A Shower Of Gifts For Hillary And Bill

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Last month, when newspapers reported that Hillary Rodham Clinton had registered for gifts like a bride at a department store, many of her friends insisted Hillary simply wouldn't do something that tacky. Now that the President and First Lady have filed their annual financial-disclosure report, we have proof they would. Amid the DVD player and chandelier were $22,000 in china and $18,000 in silverware. Only one gift looks like a quid pro quo: furniture valued at $7,375 from Denise Rich, the ex-wife of Marc Rich, the fugitive tycoon pardoned last week.

The rest just smells bad. Most of us look at the platter from Aunt Katie with a wave of affection. Can you really get a warm glow from a place setting sent by a contributor you barely know who's angling for your attention? I'd stack my dishes on the floor before I'd accept a china cabinet from Walter Kaye, the insurance mogul who also delivered intern Monica Lewinsky to the West Wing.

What's most revealing here is not the gifts themselves--although it is hard to picture one adult giving another a sofa--but how horrified people were at the very suggestion that Hillary would lean on supporters to furnish her house. The Clintons have long dismissed the criticism of those in the vast right-wing conspiracy whom they don't respect. But how do you dismiss the views of those you do respect--who insist you would never sink so low, until they are silenced by proof of your grasping?

No prior First Family has reported a $190,000-plus haul in their last year (the Bushes only reported $52,000; Ronald Reagan's friends bought him a $2.5 million house, which he rented for $15,000 a month). While the givers may have hoped their generosity might remain a little secret between them and the recipients, the Clintons, well aware of disclosure requirements, had no such expectation. Even as Hillary was registering for the china (Spode) and the silver (Faberge), she understood that the day would come when she would have to admit to the world what she had done. In the absence of a law (the Senate gift ban didn't take effect for Hillary until Jan. 3) or an active conscience, you might think shame would rein in the Clintons. How many people would park in a handicapped space if they knew the next morning's paper would carry a picture of it? Answer: no one not in need of therapy.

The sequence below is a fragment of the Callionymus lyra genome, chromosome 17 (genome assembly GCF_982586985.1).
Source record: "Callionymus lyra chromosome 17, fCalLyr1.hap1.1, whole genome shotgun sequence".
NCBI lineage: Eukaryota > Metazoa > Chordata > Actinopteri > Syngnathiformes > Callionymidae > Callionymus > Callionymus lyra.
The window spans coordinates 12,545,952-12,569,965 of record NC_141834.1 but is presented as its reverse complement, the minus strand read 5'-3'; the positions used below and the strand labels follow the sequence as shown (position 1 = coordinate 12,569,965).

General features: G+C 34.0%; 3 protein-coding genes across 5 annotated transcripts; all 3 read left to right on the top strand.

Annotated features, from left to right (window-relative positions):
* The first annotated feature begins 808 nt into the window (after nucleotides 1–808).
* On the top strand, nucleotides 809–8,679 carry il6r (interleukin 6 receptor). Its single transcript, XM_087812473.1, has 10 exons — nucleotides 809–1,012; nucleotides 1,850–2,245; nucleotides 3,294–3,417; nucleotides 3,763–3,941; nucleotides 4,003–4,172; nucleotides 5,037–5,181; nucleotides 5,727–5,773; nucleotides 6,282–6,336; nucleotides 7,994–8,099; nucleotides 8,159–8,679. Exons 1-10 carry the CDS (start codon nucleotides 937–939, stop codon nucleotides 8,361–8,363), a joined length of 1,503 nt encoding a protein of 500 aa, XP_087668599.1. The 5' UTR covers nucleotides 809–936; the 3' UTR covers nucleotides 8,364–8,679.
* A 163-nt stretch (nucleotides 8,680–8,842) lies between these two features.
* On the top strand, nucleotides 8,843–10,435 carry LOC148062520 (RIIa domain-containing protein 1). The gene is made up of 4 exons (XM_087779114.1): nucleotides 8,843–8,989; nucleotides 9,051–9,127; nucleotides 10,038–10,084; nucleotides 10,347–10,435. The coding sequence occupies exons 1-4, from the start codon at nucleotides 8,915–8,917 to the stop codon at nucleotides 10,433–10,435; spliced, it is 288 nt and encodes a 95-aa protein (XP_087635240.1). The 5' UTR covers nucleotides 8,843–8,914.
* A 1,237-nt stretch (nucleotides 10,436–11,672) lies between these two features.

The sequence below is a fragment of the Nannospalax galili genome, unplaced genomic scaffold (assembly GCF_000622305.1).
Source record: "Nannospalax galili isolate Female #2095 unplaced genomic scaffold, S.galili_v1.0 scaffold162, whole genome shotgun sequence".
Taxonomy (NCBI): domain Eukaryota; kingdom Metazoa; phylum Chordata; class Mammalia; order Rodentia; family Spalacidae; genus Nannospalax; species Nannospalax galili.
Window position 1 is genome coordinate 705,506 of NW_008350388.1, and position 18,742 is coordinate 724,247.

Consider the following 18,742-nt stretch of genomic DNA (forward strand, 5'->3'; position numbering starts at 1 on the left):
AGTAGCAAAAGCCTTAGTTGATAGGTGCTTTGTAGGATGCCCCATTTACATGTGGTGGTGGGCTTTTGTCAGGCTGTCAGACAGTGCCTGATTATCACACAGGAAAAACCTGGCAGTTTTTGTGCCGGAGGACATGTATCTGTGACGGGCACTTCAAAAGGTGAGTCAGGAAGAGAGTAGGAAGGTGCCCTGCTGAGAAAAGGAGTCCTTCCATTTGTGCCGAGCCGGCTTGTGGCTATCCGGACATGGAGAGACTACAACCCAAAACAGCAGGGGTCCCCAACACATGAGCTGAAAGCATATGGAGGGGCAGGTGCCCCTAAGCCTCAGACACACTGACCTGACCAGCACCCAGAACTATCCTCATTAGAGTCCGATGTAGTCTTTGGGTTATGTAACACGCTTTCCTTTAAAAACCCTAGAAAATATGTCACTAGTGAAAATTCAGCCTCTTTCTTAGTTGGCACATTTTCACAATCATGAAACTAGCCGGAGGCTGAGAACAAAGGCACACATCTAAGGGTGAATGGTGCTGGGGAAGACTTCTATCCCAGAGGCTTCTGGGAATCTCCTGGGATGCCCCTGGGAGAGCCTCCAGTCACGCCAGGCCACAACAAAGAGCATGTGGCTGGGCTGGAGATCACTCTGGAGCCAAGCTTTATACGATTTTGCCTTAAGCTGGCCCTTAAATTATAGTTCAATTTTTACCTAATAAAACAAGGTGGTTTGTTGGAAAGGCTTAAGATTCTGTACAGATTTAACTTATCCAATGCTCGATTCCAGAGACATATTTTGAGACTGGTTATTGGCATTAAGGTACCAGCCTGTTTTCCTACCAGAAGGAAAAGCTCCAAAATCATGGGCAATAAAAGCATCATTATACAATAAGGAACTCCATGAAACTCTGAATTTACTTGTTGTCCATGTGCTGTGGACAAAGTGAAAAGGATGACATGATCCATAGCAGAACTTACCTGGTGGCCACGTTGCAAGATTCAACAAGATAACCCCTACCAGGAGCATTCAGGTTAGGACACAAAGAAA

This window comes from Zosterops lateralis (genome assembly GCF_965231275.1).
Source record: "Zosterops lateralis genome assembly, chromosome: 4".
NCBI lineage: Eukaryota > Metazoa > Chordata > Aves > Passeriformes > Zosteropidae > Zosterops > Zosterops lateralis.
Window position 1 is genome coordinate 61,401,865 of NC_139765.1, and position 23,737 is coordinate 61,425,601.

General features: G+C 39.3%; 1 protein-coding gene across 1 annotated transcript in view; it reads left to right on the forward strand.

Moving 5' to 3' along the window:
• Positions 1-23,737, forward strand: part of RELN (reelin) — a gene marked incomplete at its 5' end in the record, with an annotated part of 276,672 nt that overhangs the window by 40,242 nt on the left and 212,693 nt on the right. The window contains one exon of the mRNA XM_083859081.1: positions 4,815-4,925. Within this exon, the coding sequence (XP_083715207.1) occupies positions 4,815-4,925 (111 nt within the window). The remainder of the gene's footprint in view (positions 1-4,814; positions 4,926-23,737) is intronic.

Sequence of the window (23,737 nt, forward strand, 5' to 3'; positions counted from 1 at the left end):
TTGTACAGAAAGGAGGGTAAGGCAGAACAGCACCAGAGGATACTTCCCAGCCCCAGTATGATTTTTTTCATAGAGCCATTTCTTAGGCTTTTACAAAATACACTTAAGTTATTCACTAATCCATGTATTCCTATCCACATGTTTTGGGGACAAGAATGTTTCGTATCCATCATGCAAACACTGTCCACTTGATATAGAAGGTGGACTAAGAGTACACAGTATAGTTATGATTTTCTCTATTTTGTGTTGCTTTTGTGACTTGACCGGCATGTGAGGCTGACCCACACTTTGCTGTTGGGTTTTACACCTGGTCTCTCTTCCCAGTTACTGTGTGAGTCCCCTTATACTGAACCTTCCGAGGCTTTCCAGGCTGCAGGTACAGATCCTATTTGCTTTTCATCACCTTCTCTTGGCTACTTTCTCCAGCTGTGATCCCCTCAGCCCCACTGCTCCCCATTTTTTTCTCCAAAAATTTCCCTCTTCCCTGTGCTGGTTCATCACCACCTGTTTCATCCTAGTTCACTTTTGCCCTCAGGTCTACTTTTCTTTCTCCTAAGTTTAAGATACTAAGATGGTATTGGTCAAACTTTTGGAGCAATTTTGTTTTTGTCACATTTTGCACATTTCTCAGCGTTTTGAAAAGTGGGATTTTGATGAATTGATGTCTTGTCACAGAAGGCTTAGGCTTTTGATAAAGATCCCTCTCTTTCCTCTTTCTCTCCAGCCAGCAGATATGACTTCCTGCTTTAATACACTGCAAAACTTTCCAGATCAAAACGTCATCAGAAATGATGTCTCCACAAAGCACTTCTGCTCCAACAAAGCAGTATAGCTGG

Most Presidents are felled by failures of their office--Carter by the hostages, Nixon by Watergate, Johnson by Vietnam--but the Clintons have been brought down almost entirely by their sexual and financial escapades, the former his, the latter hers. Hillary's lapses have been explained away by her husband's low pay in Arkansas. Yet by most standards, the Clintons lived large in Little Rock; she was a partner in one of the city's leading law firms, they called the Governor's mansion home, and had only one child to put through college. Still, she got the family enmeshed in a shabby get-rich-quick land deal and cattle futures, which led to the Whitewater investigation, which led to Ken Starr, which led to impeachment. The most interest Governor Clinton ever showed in Whitewater was when he famously dripped sweat on James McDougal's office chair after a jog, stopping by for a look at the books at Hillary's behest. Ever angling, the Clintons actually took a tax deduction for donating used underwear (boxers or briefs not specified) to charity.

Here is the real tragedy: Hillary doesn't realize that finally she is rich, with her $8 million book advance and married to a man with massive earning potential. Just in salary and pension, the Clintons bring in about $300,000. So why did they debase themselves for gifts as if they were struggling newlyweds starting out? Some on the givers' list told NBC they weren't "wanting to give her special farewell presents," as a Clinton spokesman had claimed. They said they had been contacted by political supporter Rita Pynoos, who is married to a California developer, to send the gift registry a $5,000 check. Hillary didn't fill a pillowcase with the sterling after the last state dinner. But trolling for soup ladles you can easily afford is as irrational as the Fifth Avenue matron who filches a vial of perfume from the counter at Bergdorf's. Only Freud could sort it out.

Maybe the specter of giving up Hail to the Chief and motorcades puts you back in the nursery, frantic that your mother isn't going to warm your milk. But how can you ever have a home when it's partly filled with loot from strangers? There may be no connection between the disgraceful pardon Clinton gave Marc Rich and the coffee table Denise Rich gave the Clintons. But I'd never be comfortable putting my feet up on it.